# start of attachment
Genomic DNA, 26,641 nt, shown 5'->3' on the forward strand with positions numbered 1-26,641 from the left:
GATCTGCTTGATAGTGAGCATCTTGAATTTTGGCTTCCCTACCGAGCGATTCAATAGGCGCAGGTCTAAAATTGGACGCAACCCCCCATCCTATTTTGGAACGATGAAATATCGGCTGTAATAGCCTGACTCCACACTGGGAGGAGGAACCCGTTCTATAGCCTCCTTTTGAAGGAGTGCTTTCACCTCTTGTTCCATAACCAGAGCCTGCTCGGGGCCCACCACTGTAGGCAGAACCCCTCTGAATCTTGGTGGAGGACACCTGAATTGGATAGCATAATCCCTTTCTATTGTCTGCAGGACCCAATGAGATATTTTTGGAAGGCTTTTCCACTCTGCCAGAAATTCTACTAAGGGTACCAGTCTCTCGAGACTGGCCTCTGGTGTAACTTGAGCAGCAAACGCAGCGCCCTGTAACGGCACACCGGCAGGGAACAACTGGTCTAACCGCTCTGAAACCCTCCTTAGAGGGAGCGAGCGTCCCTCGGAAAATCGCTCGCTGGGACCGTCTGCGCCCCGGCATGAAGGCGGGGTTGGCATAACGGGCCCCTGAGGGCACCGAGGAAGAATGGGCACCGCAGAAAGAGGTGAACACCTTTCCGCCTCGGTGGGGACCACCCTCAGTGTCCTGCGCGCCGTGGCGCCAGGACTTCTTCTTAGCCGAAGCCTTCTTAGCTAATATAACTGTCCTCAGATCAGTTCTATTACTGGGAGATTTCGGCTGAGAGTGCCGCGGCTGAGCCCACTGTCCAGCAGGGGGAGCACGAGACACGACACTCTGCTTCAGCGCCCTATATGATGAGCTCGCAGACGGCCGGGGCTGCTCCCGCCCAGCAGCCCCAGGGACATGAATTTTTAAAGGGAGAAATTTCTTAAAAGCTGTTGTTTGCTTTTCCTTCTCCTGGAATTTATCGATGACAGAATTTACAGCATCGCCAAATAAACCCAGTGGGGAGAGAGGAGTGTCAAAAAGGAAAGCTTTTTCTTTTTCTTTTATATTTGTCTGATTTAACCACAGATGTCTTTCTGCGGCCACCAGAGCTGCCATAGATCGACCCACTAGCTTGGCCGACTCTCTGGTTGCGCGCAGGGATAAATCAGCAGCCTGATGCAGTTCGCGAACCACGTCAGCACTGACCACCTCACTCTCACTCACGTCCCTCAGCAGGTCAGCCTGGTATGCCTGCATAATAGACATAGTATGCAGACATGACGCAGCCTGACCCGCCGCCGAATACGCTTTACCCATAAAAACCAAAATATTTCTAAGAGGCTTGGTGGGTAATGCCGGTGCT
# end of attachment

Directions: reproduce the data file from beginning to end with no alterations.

Genomic DNA, 26,641 nt, shown 5'->3' on the forward strand with positions numbered 1-26,641 from the left:
GATCTGCTTGATAGTGAGCATCTTGAATTTTGGCTTCCCTACCGAGCGATTCAATAGGCGCAGGTCTAAAATTGGACGCAACCCCCCATCCTATTTTGGAACGATGAAATATCGGCTGTAATAGCCTGACTCCACACTGGGAGGAGGAACCCGTTCTATAGCCTCCTTTTGAAGGAGTGCTTTCACCTCTTGTTCCATAACCAGAGCCTGCTCGGGGCCCACCACTGTAGGCAGAACCCCTCTGAATCTTGGTGGAGGACACCTGAATTGGATAGCATAATCCCTTTCTATTGTCTGCAGGACCCAATGAGATATTTTTGGAAGGCTTTTCCACTCTGCCAGAAATTCTACTAAGGGTACCAGTCTCTCGAGACTGGCCTCTGGTGTAACTTGAGCAGCAAACGCAGCGCCCTGTAACGGCACACCGGCAGGGAACAACTGGTCTAACCGCTCTGAAACCCTCCTTAGAGGGAGCGAGCGTCCCTCGGAAAATCGCTCGCTGGGACCGTCTGCGCCCCGGCATGAAGGCGGGGTTGGCATAACGGGCCCCTGAGGGCACCGAGGAAGAATGGGCACCGCAGAAAGAGGTGAACACCTTTCCGCCTCGGTGGGGACCACCCTCAGTGTCCTGCGCGCCGTGGCGCCAGGACTTCTTCTTAGCCGAAGCCTTCTTAGCTAATATAACTGTCCTCAGATCAGTTCTATTACTGGGAGATTTCGGCTGAGAGTGCCGCGGCTGAGCCCACTGTCCAGCAGGGGGAGCACGAGACACGACACTCTGCTTCAGCGCCCTATATGATGAGCTCGCAGACGGCCGGGGCTGCTCCCGCCCAGCAGCCCCAGGGACATGAATTTTTAAAGGGAGAAATTTCTTAAAAGCTGTTGTTTGCTTTTCCTTCTCCTGGAATTTATCGATGACAGAATTTACAGCATCGCCAAATAAACCCAGTGGGGAGAGAGGAGTGTCAAAAAGGAAAGCTTTTTCTTTTTCTTTTATATTTGTCTGATTTAACCACAGATGTCTTTCTGCGGCCACCAGAGCTGCCATAGATCGACCCACTAGCTTGGCCGACTCTCTGGTTGCGCGCAGGGATAAATCAGCAGCCTGATGCAGTTCGCGAACCACGTCAGCACTGACCACCTCACTCTCACTCACGTCCCTCAGCAGGTCAGCCTGGTATGCCTGCATAATAGACATAGTATGCAGACATGACGCAGCCTGACCCGCCGCCGAATACGCTTTACCCATAAAAACCAAAATATTTCTAAGAGGCTTGGTGGGTAATGCCGGTGCT